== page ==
Thanks to everyone who supported our initiative to rename E. 14th Street to Glenn Miller Street. This is on hold till the City of Chattanooga begins its plans for street improvement. For now, we’re in a holding pattern in our request and we’ve been told that we’ll have an opportunity to officially submit a formal request soon–stay tuned. You may read the original story and proposal below, dated November 11, 2015.
The song Chattanooga Choo Choo has made Chattanooga a globally-recognized American city for nearly 75 years. The music was written by Harry Warren, with lyrics by Mack Gordon. Chattanooga Choo Choo was originally recorded as a big-band/swing hit by Glenn Miller and His Orchestra, and was featured in the 1941 movie Sun Valley Serenade.
The name’s origins date back to the 1880s, when the Cincinnati Southern passenger trains (post completion of the right of way) were nicknamed the Chattanooga Choo Choo. The catchy title has become one of the most recognizable song hooks in history. And for the Bluebird label, it became the first to be certified as a gold disc on February 10, 1942 for selling 1.2 million copies. The composition was nominated for an Academy Award in 1941 for Best Song from a movie. The song achieved its success that year, despite the fact it could not be heard on network radio for much of 1941 due to the ASCAP boycott.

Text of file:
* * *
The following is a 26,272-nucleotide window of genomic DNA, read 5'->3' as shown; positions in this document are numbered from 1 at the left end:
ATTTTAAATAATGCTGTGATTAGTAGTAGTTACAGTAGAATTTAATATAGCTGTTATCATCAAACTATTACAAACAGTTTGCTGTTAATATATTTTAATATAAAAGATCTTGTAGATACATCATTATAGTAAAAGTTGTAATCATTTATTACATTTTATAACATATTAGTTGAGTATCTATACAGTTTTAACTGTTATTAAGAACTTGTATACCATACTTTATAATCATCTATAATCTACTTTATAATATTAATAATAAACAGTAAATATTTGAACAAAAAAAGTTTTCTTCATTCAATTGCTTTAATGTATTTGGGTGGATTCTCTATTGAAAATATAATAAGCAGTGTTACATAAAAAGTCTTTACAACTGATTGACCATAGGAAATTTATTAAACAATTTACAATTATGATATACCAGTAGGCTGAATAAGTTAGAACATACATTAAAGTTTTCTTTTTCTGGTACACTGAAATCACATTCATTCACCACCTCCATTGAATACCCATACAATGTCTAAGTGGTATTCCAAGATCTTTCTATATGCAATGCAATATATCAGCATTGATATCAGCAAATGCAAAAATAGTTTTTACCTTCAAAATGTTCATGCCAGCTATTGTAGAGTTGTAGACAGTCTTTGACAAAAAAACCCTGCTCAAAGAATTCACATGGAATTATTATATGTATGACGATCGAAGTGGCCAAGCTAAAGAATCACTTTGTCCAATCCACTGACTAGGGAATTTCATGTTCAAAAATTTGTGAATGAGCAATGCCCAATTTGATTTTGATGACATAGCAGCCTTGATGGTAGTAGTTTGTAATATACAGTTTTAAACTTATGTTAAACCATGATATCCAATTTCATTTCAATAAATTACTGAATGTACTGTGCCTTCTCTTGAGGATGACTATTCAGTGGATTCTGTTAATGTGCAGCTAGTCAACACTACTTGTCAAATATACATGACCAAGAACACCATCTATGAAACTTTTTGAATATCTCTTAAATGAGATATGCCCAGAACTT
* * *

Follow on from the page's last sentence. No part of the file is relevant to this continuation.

In 1996, the 1941 recording of “Chattanooga Choo Choo” by Glenn Miller and His Orchestra was inducted into the Grammy Hall of Fame.
Over the years it’s been covered musical legends like Cab Calloway and His Orchestra, Carmen Miranda, Bill Haley & His Comets, Harry Connick Jr.; most recently in 2014 by Herb Alpert and an upbeat disco version released in the1970s.
Chattanooga’s connection with the Chattanooga Choo Choo came with the saving of Chattanooga’s Terminal Station in the 1970s. Again, “Choo Choo” would become a lucky and sustaining hook to bring new life into a local historic treasure and landmark, once marked for the wrecking ball.
In honor of the song, its 75th birthday in 2016 and an ongoing legacy, Picnooga is proud to sponsor a formal proposition with the City of Chattanooga that E. 14th Street be renamed, Glenn Miller Street. E. 14th Street runs between the Historic Chattanooga Choo Choo and the Terminal Brewhouse. We feel that it honors Mr. Miller and his unintentional gift to Chattanooga and Chattanoogans over the past 75 years and years to come. The name change will also add to the atmosphere of the new planned entertainment district, while paying homage to a timeless musician whose arrangement keeps giving our city so much.
We appreciate the support and positive feedback by informed city officials, local business owners and representatives from the Glenn Miller Estate. We now seek public support to help push this through.
“As Glenn Miller’s musical career soared, he traded in his commercial success for a military uniform to entertain US troops during World War II. Then, on a foggy afternoon, December 15, 1944, he took off from England heading for France. His plane vanished over the English Channel. Glenn Miller was never seen again.”